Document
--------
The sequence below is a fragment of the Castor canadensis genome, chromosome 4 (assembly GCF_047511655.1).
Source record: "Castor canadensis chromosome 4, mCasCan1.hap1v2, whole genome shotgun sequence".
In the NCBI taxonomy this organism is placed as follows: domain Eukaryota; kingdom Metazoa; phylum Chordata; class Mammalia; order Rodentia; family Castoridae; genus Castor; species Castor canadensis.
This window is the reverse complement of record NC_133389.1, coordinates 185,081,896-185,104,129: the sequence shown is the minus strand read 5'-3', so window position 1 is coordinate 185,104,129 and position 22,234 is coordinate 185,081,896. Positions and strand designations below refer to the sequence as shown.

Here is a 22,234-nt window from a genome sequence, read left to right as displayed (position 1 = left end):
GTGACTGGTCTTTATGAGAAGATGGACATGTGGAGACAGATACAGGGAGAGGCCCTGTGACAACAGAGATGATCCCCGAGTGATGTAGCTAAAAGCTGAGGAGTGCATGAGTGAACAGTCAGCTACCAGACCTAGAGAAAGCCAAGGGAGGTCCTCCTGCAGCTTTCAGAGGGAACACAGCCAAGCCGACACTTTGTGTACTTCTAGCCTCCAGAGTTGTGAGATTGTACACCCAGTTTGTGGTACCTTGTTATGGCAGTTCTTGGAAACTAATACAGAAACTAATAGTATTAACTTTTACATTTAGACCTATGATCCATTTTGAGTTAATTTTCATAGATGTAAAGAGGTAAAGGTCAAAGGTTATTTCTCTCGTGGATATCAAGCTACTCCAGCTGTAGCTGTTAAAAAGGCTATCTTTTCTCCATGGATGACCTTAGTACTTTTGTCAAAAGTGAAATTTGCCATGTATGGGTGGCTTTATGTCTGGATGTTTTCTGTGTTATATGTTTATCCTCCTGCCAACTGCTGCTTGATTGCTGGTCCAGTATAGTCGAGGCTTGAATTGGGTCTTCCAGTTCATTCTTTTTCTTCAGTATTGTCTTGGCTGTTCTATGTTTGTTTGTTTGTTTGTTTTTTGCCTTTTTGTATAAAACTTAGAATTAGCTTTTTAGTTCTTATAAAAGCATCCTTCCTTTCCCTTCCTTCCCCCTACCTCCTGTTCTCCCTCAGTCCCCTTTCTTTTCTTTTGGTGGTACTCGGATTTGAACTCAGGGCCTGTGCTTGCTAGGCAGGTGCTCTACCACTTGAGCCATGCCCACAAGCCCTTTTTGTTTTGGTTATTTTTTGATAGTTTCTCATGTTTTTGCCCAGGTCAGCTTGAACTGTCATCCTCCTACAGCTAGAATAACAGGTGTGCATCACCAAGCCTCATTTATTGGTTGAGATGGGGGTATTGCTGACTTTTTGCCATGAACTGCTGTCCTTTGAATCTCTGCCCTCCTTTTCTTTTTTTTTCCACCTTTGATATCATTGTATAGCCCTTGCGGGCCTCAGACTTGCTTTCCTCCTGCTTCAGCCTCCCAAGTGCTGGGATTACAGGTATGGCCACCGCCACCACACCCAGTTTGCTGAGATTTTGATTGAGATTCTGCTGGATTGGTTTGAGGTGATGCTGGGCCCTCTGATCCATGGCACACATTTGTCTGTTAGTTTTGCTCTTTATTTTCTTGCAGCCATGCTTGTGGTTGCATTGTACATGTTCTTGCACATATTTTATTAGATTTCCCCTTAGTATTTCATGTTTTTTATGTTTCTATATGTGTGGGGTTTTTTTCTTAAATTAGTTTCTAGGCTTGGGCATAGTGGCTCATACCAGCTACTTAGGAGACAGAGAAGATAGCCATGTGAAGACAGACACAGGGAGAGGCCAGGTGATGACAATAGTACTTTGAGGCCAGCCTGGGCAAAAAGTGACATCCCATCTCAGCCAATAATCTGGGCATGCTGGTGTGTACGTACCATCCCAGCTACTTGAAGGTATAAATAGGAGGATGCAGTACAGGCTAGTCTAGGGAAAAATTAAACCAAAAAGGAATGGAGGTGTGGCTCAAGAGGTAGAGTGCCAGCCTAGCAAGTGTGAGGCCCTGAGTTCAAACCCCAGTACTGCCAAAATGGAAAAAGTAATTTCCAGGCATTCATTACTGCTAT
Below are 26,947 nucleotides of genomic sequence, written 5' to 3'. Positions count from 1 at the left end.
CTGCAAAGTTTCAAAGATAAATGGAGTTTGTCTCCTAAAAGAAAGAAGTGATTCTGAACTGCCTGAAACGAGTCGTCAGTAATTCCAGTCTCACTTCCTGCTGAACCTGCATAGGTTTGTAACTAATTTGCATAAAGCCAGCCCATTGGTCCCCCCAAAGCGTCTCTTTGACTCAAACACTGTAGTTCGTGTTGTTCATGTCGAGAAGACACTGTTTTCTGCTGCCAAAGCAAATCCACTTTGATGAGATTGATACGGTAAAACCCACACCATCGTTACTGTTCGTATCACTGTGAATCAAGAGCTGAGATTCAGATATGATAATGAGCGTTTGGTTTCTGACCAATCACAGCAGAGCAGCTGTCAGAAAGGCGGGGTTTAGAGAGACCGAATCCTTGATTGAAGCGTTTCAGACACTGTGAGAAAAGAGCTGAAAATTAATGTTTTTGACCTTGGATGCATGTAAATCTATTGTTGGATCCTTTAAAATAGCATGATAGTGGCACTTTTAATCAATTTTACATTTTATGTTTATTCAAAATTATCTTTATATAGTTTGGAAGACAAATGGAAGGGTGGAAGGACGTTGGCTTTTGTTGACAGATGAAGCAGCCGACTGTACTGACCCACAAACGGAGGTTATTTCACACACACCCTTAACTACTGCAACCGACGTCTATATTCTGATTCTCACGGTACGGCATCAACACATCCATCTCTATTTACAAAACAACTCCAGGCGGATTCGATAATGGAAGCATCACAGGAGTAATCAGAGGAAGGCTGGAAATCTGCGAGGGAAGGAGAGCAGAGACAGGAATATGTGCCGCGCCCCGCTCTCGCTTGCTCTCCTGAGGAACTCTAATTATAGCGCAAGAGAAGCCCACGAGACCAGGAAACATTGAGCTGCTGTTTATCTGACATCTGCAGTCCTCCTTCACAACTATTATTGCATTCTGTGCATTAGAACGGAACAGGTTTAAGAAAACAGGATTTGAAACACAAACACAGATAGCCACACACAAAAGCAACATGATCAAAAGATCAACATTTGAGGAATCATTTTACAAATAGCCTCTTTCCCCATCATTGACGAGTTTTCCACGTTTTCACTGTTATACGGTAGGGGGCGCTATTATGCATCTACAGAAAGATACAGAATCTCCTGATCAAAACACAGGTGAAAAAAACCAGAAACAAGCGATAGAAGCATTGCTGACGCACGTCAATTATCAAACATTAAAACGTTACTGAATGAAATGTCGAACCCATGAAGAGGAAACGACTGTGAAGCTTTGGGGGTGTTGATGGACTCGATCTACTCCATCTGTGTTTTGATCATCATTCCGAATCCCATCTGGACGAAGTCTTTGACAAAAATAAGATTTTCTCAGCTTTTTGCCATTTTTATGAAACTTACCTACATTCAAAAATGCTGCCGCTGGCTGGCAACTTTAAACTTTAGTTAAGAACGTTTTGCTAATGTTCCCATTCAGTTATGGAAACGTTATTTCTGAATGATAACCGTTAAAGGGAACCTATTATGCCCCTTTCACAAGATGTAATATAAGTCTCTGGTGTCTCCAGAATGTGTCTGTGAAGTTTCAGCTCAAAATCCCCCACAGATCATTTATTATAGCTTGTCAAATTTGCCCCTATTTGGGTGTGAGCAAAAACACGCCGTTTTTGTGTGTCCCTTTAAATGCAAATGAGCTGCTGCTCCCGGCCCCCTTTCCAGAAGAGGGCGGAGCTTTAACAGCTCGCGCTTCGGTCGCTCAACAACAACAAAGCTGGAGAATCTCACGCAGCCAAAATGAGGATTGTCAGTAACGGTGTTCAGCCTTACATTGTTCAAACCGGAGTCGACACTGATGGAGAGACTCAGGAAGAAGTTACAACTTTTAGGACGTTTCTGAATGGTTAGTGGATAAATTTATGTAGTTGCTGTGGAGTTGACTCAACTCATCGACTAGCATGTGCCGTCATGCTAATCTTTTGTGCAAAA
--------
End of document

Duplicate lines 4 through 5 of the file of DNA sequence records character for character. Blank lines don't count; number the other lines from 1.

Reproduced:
This window is the reverse complement of record NC_133389.1, coordinates 185,081,896-185,104,129: the sequence shown is the minus strand read 5'-3', so window position 1 is coordinate 185,104,129 and position 22,234 is coordinate 185,081,896. Positions and strand designations below refer to the sequence as shown.

Here is a 22,234-nt window from a genome sequence, read left to right as displayed (position 1 = left end):